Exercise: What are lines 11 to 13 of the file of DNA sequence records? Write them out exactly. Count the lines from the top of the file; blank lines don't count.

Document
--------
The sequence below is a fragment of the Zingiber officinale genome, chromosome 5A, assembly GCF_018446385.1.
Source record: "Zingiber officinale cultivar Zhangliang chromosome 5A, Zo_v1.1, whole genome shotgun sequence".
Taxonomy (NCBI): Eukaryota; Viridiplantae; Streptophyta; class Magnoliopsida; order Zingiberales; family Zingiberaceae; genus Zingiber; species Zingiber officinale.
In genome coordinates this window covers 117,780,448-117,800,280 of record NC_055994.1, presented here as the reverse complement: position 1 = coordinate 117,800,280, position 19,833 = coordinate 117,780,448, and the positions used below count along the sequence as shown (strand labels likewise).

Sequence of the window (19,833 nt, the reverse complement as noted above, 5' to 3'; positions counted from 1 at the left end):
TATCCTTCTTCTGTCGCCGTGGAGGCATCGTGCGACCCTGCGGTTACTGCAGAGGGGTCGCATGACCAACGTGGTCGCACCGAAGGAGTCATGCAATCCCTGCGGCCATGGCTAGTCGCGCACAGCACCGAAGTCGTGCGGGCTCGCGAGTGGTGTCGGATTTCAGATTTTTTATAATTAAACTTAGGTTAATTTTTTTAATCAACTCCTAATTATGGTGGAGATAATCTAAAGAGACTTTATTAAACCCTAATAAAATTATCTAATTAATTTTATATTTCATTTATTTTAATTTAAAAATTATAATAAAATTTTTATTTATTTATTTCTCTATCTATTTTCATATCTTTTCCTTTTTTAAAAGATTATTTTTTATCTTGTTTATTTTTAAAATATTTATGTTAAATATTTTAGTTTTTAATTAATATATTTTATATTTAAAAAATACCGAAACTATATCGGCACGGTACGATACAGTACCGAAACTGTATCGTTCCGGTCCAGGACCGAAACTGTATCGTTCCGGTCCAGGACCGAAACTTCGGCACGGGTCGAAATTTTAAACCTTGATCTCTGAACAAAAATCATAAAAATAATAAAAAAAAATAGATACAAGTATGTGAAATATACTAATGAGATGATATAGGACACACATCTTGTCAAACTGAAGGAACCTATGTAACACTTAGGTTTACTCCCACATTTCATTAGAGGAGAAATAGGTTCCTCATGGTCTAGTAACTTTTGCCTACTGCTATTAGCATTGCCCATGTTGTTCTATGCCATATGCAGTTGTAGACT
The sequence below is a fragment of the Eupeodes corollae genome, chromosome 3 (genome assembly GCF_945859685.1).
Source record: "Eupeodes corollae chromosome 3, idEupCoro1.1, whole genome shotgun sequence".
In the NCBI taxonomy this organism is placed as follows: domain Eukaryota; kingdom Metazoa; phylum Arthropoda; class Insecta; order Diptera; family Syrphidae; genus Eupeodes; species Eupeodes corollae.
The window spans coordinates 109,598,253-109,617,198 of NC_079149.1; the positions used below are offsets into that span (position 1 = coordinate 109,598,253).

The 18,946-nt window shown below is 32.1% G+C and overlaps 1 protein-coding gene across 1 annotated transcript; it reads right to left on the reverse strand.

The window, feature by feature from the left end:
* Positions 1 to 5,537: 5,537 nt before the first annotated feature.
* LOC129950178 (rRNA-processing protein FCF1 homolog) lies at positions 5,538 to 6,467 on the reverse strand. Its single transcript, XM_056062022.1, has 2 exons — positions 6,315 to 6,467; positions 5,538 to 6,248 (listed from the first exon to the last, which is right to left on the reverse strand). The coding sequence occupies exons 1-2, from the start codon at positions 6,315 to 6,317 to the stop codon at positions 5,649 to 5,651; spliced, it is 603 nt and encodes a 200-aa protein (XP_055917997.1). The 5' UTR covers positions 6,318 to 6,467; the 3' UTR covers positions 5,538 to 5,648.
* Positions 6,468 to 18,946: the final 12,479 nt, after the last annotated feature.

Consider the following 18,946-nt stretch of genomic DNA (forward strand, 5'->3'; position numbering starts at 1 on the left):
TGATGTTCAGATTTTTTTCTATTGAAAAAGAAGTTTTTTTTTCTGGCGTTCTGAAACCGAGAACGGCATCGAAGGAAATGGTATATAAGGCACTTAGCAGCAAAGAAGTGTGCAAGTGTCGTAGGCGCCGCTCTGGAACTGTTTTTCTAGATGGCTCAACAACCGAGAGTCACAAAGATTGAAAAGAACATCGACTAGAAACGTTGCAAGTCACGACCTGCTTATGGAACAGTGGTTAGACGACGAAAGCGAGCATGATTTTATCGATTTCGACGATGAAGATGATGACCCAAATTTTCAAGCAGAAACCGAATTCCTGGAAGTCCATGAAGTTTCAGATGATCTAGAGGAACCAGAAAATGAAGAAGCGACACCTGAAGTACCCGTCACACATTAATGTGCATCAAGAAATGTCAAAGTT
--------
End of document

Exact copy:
The 18,946-nt window shown below is 32.1% G+C and overlaps 1 protein-coding gene across 1 annotated transcript; it reads right to left on the reverse strand.

The window, feature by feature from the left end:
* Positions 1 to 5,537: 5,537 nt before the first annotated feature.